Will the new education policy bring positive changes in the education sector?
Chart of our ancient academic history, achievements, misunderstandings, and chart of future education plan for 21st century India has come at the right time. Lack of professionally qualified teachers and increased deployment of teachers for non-academic purposes Has upset the education system.
India has a very rich tradition of imparting knowledge. ‘Gurukul’ was a type of education system in ancient India in which there were disciples (students) living in the same house with the Guru. Nalanda was the oldest university system of education in this world. Students from all over the world were fascinated and taken aback by Indian knowledge systems. Many branches of the modern knowledge system originated in India. In ancient India, our ancient knowledge has been paramount behind the idea of education as high quality. However, the Indian education system has failed to capitalize on its early edge due to years of financial, financial constraints, and erroneous policies of modern India colonial rule, the brunt of which India has suffered for generations.
Today Modi government has brought new education policies for restructuring the education system in India with innovations that will use the Indian demographic dividend to meet Indian needs in the future Fourth Industrial Revolution. The draft of the new education policy was finalized by presenting its report on May 31, 2019, under the chairmanship of the National Education Policy Committee, Dr. K Kasturirangan and it was proposed to implement this policy soon in the budget 2019-20. Today this education policy has been implemented across the country from next year.
Due to flaws in the current education policy, a need was felt to introduce this new form. As such the current curriculum does not meet the developmental needs of children. And the current education sector is struggling badly with a shortage of qualified and trained teachers. Currently, most of the early childhood education is imparted through Anganwadis and private-play schools. However, the educational aspects of early childhood have received less attention in this new education policy. The policy recommends developing a two-part curriculum for early childhood care and education. Guidelines for children up to three years old and educational framework for children between three and eight years old. This will be implemented by reform and expansion of the Anganwadi system and co-implementation of Anganwadis with primary schools.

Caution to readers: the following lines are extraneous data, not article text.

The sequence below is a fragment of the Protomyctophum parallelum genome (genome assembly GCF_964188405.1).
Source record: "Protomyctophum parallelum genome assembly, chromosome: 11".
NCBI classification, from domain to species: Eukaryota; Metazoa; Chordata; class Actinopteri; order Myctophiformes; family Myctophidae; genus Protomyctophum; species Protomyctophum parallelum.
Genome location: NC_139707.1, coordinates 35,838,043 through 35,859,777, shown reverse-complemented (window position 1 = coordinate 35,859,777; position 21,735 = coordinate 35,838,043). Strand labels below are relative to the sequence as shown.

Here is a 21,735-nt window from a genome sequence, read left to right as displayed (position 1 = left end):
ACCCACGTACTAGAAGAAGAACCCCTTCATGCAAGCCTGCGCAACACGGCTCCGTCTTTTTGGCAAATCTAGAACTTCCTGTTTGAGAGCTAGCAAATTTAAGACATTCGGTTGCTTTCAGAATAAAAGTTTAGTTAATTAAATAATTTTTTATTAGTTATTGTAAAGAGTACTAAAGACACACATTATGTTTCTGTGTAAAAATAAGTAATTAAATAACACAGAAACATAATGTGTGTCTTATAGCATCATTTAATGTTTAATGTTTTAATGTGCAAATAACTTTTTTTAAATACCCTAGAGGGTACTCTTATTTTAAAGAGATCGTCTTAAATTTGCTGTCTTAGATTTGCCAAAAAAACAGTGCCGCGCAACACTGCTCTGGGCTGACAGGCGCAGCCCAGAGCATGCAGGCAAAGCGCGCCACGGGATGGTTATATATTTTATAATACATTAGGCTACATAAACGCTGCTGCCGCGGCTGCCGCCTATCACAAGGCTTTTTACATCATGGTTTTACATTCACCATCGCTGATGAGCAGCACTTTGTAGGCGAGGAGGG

The new policy talks of expanding the scope of the Right to Education Act, 2009 for all children between the ages of three to 18 years, which includes early childhood education and secondary school education. The review of recent amendments to the RTE Act on continuous and comprehensive evaluation and no-detention policy has been emphasized. For children up to class eight, schools have been given guidelines to ensure that children are attaining age-appropriate learning levels. Now based on the new policy, board examinations will be restructured to test only the original concept and not to find the topper. These board exams will be on many subjects. Students can choose their subjects and semesters according to their interests, in which they will get the opportunity to study science as well as art subjects.